Top Four Influencers of Elementary Student Behavior and Attitudes
Teachers, Parents, Peers and Media
According to the TEA, 86% of elementary teachers are intimidated by teaching science. This is completely understandable. We demand that our teachers master a wide variety of subjects and subject them to rigid controls on what they teach and how they teach it. In 2009 we added science to their already overwhelming load. Teachers need help in the form of simple to implement lesson programs and training.
Many parents are simply not involved in their child’s education – either through ignorance or a fear that they don’t know the subject well enough to support their kids. The result is a lack of encouragement and support by well intentioned parents. I believe we can educate these parents and provide them with similar resources to reduce intimidation and teach them how to participate and support their kids natural enthusiasm for science.
Peer groups are particularly brutal when it comes to discouraging academic performance. But, this doesn’t mean they are just cruel idiots. They are the result of the above factors and are simply taking the path of least resistance.
Positive media choices for kids under 16 is becoming a rarity. There are many reasons for this, but the fact is, there are few programs that are designed for kids with a fun, educational direction featuring peers engaged in positive activity. Nickelodeon is chock full of senseless cartoons and teen age girls in tight pants (which I’m sure many kids enjoy…). Discovery Channel has a fair amount of science programing but it’s not designed for kids. Instead, we have cage fighting, Jackass, WipeOut, and a long list of programs that promote violence and idiocy.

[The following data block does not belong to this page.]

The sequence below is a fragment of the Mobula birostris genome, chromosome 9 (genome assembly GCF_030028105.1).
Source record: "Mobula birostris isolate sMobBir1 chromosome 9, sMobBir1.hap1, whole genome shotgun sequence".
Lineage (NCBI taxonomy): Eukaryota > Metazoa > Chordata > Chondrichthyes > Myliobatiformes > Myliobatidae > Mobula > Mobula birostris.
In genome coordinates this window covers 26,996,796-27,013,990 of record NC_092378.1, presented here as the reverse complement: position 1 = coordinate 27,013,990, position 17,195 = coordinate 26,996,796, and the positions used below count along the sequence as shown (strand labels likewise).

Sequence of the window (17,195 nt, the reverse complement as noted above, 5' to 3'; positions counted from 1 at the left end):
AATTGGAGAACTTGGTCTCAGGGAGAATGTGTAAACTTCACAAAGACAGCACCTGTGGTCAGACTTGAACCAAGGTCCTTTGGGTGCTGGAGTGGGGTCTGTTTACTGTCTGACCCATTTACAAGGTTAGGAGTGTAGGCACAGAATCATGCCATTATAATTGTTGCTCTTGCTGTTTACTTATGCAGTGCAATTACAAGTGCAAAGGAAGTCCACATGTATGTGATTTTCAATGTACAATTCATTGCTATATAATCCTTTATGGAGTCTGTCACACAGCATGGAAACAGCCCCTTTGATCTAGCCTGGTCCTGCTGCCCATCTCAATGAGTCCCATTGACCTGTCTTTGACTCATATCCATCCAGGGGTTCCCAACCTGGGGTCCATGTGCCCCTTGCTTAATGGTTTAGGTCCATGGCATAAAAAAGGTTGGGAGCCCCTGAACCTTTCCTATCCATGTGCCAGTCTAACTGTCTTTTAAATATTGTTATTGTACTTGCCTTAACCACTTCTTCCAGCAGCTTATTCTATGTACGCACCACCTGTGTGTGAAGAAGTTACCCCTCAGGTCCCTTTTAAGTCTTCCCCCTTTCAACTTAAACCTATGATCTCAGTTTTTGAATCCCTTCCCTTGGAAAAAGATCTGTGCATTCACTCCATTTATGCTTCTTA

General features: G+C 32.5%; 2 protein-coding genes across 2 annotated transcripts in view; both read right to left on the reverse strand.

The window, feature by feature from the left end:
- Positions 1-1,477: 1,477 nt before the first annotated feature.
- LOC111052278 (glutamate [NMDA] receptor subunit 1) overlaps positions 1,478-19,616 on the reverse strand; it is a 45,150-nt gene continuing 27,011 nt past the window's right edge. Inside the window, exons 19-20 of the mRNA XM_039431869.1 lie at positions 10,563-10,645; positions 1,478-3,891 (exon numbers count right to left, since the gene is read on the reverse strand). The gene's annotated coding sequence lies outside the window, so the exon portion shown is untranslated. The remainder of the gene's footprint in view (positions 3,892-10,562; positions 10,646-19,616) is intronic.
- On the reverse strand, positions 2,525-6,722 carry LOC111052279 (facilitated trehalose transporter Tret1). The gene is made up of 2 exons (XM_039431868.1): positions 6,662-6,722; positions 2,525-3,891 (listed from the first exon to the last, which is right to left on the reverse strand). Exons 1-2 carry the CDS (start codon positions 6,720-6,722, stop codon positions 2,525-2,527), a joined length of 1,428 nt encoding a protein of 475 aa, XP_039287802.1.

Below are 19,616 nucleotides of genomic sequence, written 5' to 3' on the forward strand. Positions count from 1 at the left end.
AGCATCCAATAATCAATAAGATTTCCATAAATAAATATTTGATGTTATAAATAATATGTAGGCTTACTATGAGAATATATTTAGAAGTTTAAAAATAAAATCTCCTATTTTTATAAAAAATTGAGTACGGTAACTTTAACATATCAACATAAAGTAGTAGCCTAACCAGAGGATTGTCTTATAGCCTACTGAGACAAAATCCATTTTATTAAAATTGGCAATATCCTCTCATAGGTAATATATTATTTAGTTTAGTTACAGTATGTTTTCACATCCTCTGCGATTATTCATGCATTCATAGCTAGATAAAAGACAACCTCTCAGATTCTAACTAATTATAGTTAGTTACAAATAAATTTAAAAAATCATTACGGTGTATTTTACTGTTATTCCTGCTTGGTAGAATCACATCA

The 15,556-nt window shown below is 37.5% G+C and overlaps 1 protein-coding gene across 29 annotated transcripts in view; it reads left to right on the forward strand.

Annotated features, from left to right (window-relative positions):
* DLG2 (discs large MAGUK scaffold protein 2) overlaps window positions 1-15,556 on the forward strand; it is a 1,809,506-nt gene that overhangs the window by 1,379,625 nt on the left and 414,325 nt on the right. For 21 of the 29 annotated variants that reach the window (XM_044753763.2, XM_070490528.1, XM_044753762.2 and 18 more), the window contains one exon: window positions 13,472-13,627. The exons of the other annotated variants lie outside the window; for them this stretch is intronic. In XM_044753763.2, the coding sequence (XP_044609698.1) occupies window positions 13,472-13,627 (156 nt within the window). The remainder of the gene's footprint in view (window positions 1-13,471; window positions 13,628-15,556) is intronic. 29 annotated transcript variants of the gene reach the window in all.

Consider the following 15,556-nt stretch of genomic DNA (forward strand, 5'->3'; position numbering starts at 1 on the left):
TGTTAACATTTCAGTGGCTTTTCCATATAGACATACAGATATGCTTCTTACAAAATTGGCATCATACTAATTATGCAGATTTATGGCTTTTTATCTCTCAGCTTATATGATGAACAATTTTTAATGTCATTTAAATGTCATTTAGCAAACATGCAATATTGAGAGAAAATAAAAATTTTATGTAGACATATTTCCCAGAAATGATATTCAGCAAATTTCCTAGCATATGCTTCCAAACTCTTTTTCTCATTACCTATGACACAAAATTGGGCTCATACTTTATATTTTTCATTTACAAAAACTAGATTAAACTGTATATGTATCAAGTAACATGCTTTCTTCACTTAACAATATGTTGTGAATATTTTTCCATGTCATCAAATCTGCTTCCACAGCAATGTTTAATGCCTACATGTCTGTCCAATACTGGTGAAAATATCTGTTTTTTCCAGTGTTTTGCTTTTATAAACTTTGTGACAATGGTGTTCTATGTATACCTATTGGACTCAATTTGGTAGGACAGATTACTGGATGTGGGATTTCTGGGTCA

Today’s students expect a different experience than the traditional approach to educational media. Good or bad, this expectation is going to stay. The good news is that we can leverage this for their own good by addressing each area of influence to send the message that science is not only fun, but is one of the most important careers one can choose to improve lives and communities.
Kids need peer role models and inspired teachers and parents to show them that science is an exciting, amazing and relevant adventure where sometimes there are explosions. Who doesn’t like the occasional explosion?
Most kids want to change their world. Combining solid educator and parental support plus peer-based media inspires kids to see the sciences as the path to make the world a better place.
Plus, you get to blow things up.